It wasn’t Lindsey Runkel’s first fall. There had been the fractured hand riding singletrack around Arizona. Then there was the broken collarbone at Phoenix’s South Mountain and the excruciating 5-mile hike out, bike in tow.
But this one felt different. More specifically, it felt like—nothing. After tumbling through the landing of a 15-foot drop at New Hampshire’s Highland Mountain Bike Park, the 23-year-old wiped the dust off her goggles and started to take off her helmet. Surprisingly, she wasn’t in pain. But when she looked down at her legs that she had sworn were laid out to one side, they were popped out straight. Before her brain could catch up, Runkel’s bike partners started screaming. As if on command, her teeth began chattering uncontrollably. No. Don’t tell me I’m paralyzed.
The next hours faded in and out. Helicopters, morphine, emergency surgery. When Runkel finally came to in Dartmouth-Hitchcock Medical Center, there was a long scar on her back where doctors had fused her spine back together. Runkel says one medical resident told her she would never walk again.
With Runkel still woozy from pain meds, it was that comment that cut through the haze.
“It was an immediate, ‘I’m going to [bike] again,’” she remembers. “It suddenly became more of a ‘when and how.’”
One year after her 2014 crash, Runkel made good on that promise. Loading into a low-riding, three-wheel adaptive mountain bike known as an “adaptive trike,” she made her return to dirt at Thunder Mountain Bike Park in Massachusetts. Since then, she has dedicated herself to pushing the limits of adaptive mountain biking—riding/launching downhill jumps, and even making a pair of trips to Whistler’s Crankworx (she didn’t compete, but did film a short video from her first trip). And, while the road to recovery has forced Runkel to adapt to life as a paraplegic, she says she has found a sense of normalcy in the sport that changed it all forever.
“I get to leave my wheelchair at the bottom,” says Runkel. “[When I’m biking] I hop on the chairlift and ride down over and over again. It’s a freeing feeling. I am completely independent.”
Runkel has never been one to sit still. A multisport athlete in high school in Connecticut, she discovered road biking while in college in Arizona and, thanks to a stint at a local bike shop, quickly fell in love with its off-road alternative. After returning to New England, she joined the adrenaline-infused downhill bike community at Highland, the Northeast’s mecca of downhill.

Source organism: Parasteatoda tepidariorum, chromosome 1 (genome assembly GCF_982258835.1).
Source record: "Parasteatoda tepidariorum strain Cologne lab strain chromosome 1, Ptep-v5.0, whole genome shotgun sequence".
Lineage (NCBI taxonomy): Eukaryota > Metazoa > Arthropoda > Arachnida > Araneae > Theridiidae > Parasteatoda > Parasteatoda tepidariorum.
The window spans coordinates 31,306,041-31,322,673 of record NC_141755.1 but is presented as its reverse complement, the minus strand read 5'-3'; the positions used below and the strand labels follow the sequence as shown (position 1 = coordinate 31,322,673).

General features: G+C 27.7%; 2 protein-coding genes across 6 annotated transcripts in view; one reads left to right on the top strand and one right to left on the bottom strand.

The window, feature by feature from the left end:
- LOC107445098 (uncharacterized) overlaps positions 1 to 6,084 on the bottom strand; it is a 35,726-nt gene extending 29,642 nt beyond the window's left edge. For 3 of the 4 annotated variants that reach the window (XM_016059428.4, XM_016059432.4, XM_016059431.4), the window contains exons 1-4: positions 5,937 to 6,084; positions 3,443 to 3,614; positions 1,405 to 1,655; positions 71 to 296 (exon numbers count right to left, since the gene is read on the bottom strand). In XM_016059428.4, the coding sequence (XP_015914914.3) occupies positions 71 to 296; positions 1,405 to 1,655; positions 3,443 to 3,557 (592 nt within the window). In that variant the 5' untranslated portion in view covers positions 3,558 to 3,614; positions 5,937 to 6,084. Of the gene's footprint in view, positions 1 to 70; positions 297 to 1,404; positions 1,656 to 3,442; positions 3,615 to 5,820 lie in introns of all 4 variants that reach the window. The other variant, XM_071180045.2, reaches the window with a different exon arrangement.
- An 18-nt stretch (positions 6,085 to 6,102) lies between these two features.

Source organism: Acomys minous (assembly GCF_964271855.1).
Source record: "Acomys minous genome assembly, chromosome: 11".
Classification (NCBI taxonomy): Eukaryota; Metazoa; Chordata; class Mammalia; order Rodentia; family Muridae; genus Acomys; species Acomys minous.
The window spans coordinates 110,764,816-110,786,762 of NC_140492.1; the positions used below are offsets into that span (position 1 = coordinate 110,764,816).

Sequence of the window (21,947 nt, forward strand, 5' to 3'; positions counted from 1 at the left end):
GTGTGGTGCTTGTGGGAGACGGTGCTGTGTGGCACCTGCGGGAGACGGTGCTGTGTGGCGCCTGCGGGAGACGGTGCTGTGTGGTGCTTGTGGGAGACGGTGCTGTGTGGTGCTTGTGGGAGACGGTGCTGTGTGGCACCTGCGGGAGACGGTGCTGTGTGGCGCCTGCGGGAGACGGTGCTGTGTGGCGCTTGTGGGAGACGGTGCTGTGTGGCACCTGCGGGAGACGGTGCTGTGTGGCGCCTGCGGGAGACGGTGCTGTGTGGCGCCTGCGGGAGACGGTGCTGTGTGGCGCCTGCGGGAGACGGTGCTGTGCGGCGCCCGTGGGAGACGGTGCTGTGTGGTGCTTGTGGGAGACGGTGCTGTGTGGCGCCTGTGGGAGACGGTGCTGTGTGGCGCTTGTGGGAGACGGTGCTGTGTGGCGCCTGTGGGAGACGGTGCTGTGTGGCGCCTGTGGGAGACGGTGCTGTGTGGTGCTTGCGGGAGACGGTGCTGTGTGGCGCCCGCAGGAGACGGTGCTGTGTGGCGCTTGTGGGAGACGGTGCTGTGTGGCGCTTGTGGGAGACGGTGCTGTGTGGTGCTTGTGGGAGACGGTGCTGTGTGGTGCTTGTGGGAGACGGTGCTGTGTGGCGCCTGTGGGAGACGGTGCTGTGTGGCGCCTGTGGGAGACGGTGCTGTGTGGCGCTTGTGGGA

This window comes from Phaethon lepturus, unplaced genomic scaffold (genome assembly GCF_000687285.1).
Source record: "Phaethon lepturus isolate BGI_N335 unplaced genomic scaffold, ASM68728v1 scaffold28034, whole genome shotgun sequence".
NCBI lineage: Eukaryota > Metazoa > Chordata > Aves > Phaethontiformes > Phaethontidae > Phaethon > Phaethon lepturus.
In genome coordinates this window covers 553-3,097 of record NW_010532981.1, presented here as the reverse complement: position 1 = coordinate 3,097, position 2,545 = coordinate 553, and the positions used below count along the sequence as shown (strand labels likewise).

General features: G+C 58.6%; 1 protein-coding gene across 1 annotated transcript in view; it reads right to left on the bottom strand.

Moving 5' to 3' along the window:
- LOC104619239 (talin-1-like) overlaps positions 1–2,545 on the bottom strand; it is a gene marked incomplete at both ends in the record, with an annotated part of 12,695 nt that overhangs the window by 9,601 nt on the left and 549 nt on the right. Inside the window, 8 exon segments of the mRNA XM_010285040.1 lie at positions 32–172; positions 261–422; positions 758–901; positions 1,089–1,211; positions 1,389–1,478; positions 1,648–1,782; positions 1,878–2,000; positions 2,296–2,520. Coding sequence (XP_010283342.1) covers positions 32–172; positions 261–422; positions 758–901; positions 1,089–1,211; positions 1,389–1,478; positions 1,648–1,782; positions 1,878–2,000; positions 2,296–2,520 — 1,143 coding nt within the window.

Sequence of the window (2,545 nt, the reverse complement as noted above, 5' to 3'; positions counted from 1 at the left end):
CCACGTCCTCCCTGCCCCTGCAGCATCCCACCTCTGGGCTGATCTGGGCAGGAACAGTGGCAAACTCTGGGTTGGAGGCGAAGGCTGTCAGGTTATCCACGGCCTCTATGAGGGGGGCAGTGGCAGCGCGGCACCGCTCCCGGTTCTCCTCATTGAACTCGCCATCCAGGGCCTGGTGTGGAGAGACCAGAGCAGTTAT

But just as the young biker was starting to earn her stripes in the East Coast downhill world, everything changed. She had been scoping the 15-foot drop at Highland for a while, and had completed a series of smaller drops earlier in the day. Fatigued, she wanted one go at the drop, but without enough speed, she dug her front tire in on the landing and was sent flying. Runkel fractured her T5 and T6 vertebrae in the fall, initiating a cosmic shift from bike seat to hospital bed, where she discovered that she had been paralyzed from the waist down.
Right after surgery, she says, the itch to get back on a bike started again.
“When I got hurt, my first thought wasn’t if I was going to walk again,” says the now 27-year-old. “It was how was I going to do my things again, how was I going to be active?”
Unfortunately, that wasn’t an easy sell in her new environment. Despite a vast offering of adaptive sports and activities, Runkel found that action sports, at least on the surface, remained taboo in the adaptive world.
“These are high-risk sports, and so for people to get back into something like that after a spinal injury, most people don’t think it’s worth it,” says Runkel.
Still, Runkel remained optimistic, due in large part to the biking friends who took turns visiting her nearly every day during eight weeks of intensive recovery at Spaulding Rehabilitation Hospital in Boston. Eventually she persuaded her trainers to get her on a hand cycle. While adapting to casting her back support and relearning how to shower and use the bathroom, she spent her free time researching adaptive mountain bikes.